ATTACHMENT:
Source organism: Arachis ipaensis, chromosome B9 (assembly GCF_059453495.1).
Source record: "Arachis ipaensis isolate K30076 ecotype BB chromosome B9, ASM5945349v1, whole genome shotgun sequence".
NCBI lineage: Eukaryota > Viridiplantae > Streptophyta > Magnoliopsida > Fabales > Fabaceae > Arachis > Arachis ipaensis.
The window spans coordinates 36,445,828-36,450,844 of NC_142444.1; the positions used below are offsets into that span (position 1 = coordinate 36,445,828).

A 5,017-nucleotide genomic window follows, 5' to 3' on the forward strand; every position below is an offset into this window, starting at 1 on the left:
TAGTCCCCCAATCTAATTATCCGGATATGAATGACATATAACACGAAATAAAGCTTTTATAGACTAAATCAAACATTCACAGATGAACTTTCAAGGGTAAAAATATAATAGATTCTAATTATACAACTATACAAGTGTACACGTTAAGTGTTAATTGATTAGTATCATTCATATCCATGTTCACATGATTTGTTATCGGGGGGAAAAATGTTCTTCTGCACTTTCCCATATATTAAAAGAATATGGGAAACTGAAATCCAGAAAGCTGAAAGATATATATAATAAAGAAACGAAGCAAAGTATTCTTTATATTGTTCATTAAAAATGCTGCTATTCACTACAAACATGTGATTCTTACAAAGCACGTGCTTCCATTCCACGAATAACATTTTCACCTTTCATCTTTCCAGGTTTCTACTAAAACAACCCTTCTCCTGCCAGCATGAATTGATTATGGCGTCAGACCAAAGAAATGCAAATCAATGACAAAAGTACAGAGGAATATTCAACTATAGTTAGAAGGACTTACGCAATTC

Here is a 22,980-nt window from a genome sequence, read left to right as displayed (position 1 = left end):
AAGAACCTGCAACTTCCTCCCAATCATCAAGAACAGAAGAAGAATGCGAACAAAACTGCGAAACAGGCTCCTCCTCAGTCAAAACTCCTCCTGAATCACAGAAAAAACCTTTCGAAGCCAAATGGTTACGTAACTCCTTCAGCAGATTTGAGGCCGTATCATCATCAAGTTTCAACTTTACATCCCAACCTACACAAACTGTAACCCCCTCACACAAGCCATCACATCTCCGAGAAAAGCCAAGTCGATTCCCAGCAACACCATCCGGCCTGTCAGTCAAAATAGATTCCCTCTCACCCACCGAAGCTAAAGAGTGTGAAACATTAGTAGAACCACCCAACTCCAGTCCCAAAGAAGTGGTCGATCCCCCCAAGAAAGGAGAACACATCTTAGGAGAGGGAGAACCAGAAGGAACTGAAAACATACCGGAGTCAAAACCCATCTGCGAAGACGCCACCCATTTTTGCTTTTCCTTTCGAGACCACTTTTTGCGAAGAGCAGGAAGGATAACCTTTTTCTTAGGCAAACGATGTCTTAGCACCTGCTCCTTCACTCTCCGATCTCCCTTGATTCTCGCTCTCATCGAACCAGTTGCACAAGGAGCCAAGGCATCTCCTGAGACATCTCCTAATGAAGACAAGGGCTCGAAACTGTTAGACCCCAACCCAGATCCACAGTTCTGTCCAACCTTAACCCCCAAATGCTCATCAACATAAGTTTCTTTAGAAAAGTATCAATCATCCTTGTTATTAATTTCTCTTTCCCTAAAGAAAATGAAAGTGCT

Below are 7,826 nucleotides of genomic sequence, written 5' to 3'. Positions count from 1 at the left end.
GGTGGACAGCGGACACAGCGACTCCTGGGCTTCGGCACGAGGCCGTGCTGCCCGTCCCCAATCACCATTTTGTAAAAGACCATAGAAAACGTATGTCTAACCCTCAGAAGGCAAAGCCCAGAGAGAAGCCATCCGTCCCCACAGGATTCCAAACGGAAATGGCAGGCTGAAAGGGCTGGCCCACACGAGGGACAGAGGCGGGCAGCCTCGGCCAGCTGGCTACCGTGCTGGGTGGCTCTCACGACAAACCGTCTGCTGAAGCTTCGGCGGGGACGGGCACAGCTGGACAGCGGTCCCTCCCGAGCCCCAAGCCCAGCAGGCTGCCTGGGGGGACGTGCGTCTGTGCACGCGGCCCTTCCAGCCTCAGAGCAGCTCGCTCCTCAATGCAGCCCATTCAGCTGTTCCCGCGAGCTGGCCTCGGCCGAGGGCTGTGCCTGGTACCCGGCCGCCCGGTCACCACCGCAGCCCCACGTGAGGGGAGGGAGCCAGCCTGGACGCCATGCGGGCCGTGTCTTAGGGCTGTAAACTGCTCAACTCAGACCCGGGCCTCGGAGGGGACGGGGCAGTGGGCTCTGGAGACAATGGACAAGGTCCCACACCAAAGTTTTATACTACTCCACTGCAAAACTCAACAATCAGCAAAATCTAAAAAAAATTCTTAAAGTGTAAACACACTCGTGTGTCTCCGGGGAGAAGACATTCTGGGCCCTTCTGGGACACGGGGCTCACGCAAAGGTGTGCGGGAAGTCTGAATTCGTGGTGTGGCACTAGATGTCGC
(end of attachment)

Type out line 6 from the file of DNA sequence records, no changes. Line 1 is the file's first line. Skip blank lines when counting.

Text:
TAGTCCCCCAATCTAATTATCCGGATATGAATGACATATAACACGAAATAAAGCTTTTATAGACTAAATCAAACATTCACAGATGAACTTTCAAGGGTAAAAATATAATAGATTCTAATTATACAACTATACAAGTGTACACGTTAAGTGTTAATTGATTAGTATCATTCATATCCATGTTCACATGATTTGTTATCGGGGGGAAAAATGTTCTTCTGCACTTTCCCATATATTAAAAGAATATGGGAAACTGAAATCCAGAAAGCTGAAAGATATATATAATAAAGAAACGAAGCAAAGTATTCTTTATATTGTTCATTAAAAATGCTGCTATTCACTACAAACATGTGATTCTTACAAAGCACGTGCTTCCATTCCACGAATAACATTTTCACCTTTCATCTTTCCAGGTTTCTACTAAAACAACCCTTCTCCTGCCAGCATGAATTGATTATGGCGTCAGACCAAAGAAATGCAAATCAATGACAAAAGTACAGAGGAATATTCAACTATAGTTAGAAGGACTTACGCAATTC